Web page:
“The single most destructive political document of the twentieth century on the Middle East.” With these words, Walid Khalidi, member of the Institute for Palestine Studies, described the document that came to be known later is The Balfour Declaration.
By Gabriel Huland.
This document guaranteed British support for the creation of a national home for the Jewish people read as follows:
His Majesty’s government view with favour the establishment in Palestine of a national home for the Jewish people, and will use their best endeavours to facilitate the achievement of this object, it being clearly understood that nothing shall be done which may prejudice the civil and religious rights of existing non-Jewish communities in Palestine, or the rights and political status enjoyed by Jews in any other country.
It was part of a letter dated 2 November sent by the UK’s Foreign Secretary Arthur Balfour to Lord Rothschild, banker and leader of the British Jewish community. (Wikipedia)
An important number of events took place in Britain and Israel in the last few weeks to celebrate the hundredth anniversary of one of the most controversial documents in recent history. Its importance goes far beyond its short extension and the multiple consequences it brought to the Arab World are still very much to be felt in the present. Surely, history could have taken a very different path without British support for the colonial aspirations of the Zionist leaders to establish a state in Palestine at the expense of the people who had been inhabiting that ancient land for centuries.
Theresa May declared recently that she would be “celebrating with pride” the Declaration, the creation of the state of Israel and the good relations with the Jewish State. Representatives of the Labour party also took part in the special event held in London to commemorate the date, in which Israel’s Prime Minister Benjamin Netanyahu also participated.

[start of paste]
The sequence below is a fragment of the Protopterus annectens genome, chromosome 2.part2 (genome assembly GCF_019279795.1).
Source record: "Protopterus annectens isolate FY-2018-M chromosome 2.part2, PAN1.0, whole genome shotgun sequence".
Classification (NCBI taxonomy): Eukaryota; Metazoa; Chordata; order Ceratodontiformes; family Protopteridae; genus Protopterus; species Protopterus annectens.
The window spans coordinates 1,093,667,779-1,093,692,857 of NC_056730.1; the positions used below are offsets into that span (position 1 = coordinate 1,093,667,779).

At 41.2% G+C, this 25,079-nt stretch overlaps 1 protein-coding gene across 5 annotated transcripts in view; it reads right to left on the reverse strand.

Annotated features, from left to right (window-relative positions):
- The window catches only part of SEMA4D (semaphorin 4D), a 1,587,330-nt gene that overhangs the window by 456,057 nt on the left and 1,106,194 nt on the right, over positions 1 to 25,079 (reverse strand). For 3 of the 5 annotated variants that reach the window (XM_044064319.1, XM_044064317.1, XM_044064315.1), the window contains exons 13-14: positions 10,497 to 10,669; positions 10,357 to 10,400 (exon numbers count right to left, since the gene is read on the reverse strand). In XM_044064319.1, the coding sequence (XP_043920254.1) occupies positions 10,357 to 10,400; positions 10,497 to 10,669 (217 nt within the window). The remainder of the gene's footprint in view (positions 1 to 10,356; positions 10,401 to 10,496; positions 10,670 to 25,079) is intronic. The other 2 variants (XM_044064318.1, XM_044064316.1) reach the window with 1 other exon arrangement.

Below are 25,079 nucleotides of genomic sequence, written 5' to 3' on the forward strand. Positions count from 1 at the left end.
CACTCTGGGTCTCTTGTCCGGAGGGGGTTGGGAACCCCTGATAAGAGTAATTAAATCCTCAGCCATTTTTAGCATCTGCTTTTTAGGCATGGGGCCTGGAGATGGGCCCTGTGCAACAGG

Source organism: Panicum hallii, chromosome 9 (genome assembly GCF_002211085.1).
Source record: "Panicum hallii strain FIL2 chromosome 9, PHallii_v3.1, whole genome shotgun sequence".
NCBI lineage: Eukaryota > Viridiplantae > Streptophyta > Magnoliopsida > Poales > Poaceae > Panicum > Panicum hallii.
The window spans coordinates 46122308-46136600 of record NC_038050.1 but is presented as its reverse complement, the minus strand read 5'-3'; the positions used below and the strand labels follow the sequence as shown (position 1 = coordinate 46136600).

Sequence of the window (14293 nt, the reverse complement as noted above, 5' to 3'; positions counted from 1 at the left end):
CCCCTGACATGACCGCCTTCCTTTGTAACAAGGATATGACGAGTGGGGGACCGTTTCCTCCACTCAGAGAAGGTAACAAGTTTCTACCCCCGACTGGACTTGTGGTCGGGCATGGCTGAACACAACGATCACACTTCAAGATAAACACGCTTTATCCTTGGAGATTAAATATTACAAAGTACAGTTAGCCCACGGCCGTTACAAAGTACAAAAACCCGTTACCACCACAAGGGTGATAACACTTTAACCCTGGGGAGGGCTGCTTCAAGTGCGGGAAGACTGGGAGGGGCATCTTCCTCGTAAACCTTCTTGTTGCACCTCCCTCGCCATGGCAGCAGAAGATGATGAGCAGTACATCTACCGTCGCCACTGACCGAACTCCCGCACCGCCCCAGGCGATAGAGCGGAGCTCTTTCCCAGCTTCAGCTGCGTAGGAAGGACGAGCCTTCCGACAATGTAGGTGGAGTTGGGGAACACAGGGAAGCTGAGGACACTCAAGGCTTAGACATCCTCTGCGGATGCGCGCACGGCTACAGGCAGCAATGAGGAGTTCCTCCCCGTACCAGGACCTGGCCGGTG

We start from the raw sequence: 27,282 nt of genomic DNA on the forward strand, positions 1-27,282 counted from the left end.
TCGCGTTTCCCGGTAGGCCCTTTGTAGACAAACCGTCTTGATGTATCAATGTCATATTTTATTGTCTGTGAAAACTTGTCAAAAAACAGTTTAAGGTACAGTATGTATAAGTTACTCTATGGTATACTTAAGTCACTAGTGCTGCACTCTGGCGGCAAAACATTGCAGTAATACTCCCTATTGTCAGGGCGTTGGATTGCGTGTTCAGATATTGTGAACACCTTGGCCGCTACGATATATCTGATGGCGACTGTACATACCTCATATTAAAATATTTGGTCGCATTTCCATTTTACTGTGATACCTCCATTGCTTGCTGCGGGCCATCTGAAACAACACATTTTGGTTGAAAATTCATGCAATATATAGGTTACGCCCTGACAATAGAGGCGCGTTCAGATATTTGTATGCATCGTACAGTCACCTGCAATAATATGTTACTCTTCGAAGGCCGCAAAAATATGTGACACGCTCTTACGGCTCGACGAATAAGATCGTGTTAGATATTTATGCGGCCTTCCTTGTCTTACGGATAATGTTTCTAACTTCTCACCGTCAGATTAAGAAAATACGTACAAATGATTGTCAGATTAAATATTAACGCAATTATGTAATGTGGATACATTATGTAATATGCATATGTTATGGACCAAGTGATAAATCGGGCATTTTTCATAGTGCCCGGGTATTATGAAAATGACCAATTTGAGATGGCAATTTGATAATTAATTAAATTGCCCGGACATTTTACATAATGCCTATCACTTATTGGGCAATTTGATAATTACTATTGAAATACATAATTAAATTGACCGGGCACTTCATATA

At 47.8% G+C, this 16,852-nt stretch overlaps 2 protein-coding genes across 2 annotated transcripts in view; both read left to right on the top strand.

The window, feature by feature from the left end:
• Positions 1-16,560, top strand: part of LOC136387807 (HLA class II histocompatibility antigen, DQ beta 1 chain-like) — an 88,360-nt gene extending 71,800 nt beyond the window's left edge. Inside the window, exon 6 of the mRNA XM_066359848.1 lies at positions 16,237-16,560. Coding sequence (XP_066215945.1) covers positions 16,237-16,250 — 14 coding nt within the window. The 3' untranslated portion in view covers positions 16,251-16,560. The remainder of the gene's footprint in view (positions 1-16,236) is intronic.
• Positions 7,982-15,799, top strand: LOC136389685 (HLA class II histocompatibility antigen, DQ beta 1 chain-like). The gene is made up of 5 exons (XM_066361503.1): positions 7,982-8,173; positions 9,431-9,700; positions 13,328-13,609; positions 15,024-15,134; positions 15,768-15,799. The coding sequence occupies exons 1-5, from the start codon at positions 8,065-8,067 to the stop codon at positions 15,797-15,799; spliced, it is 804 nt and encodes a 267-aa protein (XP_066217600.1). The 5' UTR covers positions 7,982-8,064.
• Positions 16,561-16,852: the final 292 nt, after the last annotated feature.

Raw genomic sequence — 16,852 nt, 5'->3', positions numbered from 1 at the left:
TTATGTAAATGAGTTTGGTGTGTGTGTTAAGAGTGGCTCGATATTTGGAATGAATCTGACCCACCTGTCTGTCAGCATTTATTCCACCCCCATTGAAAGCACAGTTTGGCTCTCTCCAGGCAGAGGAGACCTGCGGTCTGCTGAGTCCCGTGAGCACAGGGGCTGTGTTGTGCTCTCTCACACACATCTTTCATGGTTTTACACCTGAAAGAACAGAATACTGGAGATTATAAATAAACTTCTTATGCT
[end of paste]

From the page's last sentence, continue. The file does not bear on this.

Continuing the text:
The Palestinian Solidarity Campaign organized a protest on 4th November –in which more than 10,000 people participated- to denounce the role of Britain in supporting the Zionist movement and to demand justice and equal rights for Palestinians. According to them, the Balfour Declaration built the path to the dispossession of Palestinians from their homeland.
The Balfour Declaration and the WWI
1917 was a very tumultuous year. Exactly on 7 November, when the Declaration was made public by the press, the second Russian Revolution with the leadership of the Soviets and the Bolshevik Party took place in Russia and changed the whole dynamics of the ongoing World War I.
One of the reasons for the Bolshevik conquer of the majority of the Soviets (the popular councils re-born after the February Revolution) was their promise to take the country out of that bloody war that had taken the lives of hundreds of thousands of Russian soldiers sent to die in the fronts fighting Germany. The Bolsheviks would, as they have done, sign a peace treatment with Germany. The previous Russian government, headed by the Menshevik Alexander Kerensky, had failed to fulfill this very extended demand of broad segments of the population and was facing for that reason a growing unpopularity among the masses.